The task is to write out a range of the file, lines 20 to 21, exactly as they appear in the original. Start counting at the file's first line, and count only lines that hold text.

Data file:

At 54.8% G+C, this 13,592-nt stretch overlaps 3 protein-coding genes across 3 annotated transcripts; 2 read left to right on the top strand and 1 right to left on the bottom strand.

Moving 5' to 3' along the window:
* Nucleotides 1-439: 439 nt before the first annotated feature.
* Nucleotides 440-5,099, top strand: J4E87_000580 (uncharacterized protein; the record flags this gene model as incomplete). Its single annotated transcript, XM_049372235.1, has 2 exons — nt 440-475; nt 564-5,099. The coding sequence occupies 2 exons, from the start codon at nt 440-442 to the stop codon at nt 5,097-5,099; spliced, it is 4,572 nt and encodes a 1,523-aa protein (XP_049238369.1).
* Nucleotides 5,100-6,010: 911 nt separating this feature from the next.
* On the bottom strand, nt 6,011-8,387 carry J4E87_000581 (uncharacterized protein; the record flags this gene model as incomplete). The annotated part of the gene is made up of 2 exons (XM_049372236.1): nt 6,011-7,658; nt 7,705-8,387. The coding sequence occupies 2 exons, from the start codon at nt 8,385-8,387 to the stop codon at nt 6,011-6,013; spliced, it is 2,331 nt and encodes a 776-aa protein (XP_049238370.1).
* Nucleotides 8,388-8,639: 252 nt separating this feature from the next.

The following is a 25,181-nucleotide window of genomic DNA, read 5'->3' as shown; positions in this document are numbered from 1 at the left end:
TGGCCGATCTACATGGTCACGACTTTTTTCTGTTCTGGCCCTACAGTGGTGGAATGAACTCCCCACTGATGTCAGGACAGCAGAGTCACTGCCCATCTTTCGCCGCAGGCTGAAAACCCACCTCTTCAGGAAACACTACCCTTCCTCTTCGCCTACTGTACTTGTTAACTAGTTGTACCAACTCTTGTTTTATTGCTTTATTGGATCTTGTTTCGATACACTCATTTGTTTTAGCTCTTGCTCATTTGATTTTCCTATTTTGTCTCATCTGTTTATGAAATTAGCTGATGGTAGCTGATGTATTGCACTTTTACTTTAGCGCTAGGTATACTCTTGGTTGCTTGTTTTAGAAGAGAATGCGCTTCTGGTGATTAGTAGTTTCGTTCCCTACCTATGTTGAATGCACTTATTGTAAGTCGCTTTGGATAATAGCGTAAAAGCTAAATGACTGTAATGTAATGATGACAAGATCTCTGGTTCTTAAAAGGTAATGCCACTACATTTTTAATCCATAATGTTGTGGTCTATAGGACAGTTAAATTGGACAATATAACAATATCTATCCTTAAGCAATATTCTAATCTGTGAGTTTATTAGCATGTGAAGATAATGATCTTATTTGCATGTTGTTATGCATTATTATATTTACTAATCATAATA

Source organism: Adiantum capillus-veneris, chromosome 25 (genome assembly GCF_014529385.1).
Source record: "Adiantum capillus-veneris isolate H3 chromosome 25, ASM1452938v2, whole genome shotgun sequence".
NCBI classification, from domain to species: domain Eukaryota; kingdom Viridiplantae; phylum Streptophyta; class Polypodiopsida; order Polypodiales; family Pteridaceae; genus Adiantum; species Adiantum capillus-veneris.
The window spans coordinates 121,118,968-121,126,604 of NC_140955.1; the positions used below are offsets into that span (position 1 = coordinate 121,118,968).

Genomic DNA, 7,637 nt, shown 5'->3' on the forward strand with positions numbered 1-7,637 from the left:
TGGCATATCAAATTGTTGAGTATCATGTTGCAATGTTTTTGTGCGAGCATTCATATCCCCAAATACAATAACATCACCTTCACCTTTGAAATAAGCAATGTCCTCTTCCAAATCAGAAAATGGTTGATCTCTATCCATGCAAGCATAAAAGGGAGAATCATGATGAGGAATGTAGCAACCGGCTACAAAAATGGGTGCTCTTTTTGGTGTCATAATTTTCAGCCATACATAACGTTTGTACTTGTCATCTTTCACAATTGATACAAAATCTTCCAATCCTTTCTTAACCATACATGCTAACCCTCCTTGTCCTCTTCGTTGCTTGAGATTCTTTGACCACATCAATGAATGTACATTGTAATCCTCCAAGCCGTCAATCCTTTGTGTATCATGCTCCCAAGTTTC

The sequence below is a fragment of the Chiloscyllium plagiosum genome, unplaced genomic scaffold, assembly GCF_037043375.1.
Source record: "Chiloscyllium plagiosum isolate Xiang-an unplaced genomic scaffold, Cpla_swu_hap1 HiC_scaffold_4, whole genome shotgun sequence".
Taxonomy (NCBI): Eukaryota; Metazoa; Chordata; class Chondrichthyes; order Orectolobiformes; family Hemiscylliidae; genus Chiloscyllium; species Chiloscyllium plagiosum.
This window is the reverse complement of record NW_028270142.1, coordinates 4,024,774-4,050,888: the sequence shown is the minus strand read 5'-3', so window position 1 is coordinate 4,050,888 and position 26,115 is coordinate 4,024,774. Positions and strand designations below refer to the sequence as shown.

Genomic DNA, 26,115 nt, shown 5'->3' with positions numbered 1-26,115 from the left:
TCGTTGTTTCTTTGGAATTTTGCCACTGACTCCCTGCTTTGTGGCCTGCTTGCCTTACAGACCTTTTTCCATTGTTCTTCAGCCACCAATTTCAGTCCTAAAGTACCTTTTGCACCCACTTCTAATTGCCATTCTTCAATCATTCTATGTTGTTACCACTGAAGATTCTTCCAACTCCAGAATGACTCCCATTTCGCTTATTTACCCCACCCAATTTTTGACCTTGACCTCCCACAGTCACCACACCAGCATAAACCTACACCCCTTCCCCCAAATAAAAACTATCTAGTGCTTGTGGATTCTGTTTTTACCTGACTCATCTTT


Genomic DNA, 26,115 nt, shown 5'->3' with positions numbered 1-26,115 from the left:
TCGTTGTTTCTTTGGAATTTTGCCACTGACTCCCTGCTTTGTGGCCTGCTTGCCTTACAGACCTTTTTCCATTGTTCTTCAGCCACCAATTTCAGTCCTAAAGTACCTTTTGCACCCACTTCTAATTGCCATTCTTCAATCATTCTATGTTGTTACCACTGAAGATTCTTCCAACTCCAGAATGACTCCCATTTCGCTTATTTACCCCACCCAATTTTTGACCTTGACCTCCCACAGTCACCACACCAGCATAAACCTACACCCCTTCCCCCAAATAAAAACTATCTAGTGCTTGTGGATTCTGTTTTTACCTGACTCATCTTT